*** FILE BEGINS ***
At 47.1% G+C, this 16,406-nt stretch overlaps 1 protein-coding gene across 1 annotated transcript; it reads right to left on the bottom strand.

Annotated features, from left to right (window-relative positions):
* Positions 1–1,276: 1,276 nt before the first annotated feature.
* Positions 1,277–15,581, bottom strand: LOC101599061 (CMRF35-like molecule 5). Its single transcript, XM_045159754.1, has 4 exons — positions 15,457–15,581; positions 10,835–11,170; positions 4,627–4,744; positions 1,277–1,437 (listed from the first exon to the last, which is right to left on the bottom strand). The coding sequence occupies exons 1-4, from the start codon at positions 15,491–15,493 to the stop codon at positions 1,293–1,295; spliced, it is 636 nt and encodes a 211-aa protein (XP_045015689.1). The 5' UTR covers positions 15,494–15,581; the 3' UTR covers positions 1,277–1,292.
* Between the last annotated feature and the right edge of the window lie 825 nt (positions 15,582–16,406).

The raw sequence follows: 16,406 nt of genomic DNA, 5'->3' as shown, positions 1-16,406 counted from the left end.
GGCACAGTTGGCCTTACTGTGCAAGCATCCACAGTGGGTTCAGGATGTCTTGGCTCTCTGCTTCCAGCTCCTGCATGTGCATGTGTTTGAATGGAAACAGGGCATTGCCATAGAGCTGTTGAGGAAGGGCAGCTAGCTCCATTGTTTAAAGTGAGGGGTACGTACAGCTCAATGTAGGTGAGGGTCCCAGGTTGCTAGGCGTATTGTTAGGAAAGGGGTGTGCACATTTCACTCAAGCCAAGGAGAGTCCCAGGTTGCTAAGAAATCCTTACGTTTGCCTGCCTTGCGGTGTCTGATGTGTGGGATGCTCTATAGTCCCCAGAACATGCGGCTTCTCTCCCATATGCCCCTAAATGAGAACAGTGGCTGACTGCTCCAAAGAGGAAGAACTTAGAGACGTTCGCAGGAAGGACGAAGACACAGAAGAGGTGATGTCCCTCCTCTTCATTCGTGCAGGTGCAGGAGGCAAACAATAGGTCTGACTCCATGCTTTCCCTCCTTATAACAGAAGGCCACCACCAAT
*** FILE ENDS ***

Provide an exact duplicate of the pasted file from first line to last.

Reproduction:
At 47.1% G+C, this 16,406-nt stretch overlaps 1 protein-coding gene across 1 annotated transcript; it reads right to left on the bottom strand.

Annotated features, from left to right (window-relative positions):
* Positions 1–1,276: 1,276 nt before the first annotated feature.
* Positions 1,277–15,581, bottom strand: LOC101599061 (CMRF35-like molecule 5). Its single transcript, XM_045159754.1, has 4 exons — positions 15,457–15,581; positions 10,835–11,170; positions 4,627–4,744; positions 1,277–1,437 (listed from the first exon to the last, which is right to left on the bottom strand). The coding sequence occupies exons 1-4, from the start codon at positions 15,491–15,493 to the stop codon at positions 1,293–1,295; spliced, it is 636 nt and encodes a 211-aa protein (XP_045015689.1). The 5' UTR covers positions 15,494–15,581; the 3' UTR covers positions 1,277–1,292.
* Between the last annotated feature and the right edge of the window lie 825 nt (positions 15,582–16,406).

The raw sequence follows: 16,406 nt of genomic DNA, 5'->3' as shown, positions 1-16,406 counted from the left end.
GGCACAGTTGGCCTTACTGTGCAAGCATCCACAGTGGGTTCAGGATGTCTTGGCTCTCTGCTTCCAGCTCCTGCATGTGCATGTGTTTGAATGGAAACAGGGCATTGCCATAGAGCTGTTGAGGAAGGGCAGCTAGCTCCATTGTTTAAAGTGAGGGGTACGTACAGCTCAATGTAGGTGAGGGTCCCAGGTTGCTAGGCGTATTGTTAGGAAAGGGGTGTGCACATTTCACTCAAGCCAAGGAGAGTCCCAGGTTGCTAAGAAATCCTTACGTTTGCCTGCCTTGCGGTGTCTGATGTGTGGGATGCTCTATAGTCCCCAGAACATGCGGCTTCTCTCCCATATGCCCCTAAATGAGAACAGTGGCTGACTGCTCCAAAGAGGAAGAACTTAGAGACGTTCGCAGGAAGGACGAAGACACAGAAGAGGTGATGTCCCTCCTCTTCATTCGTGCAGGTGCAGGAGGCAAACAATAGGTCTGACTCCATGCTTTCCCTCCTTATAACAGAAGGCCACCACCAAT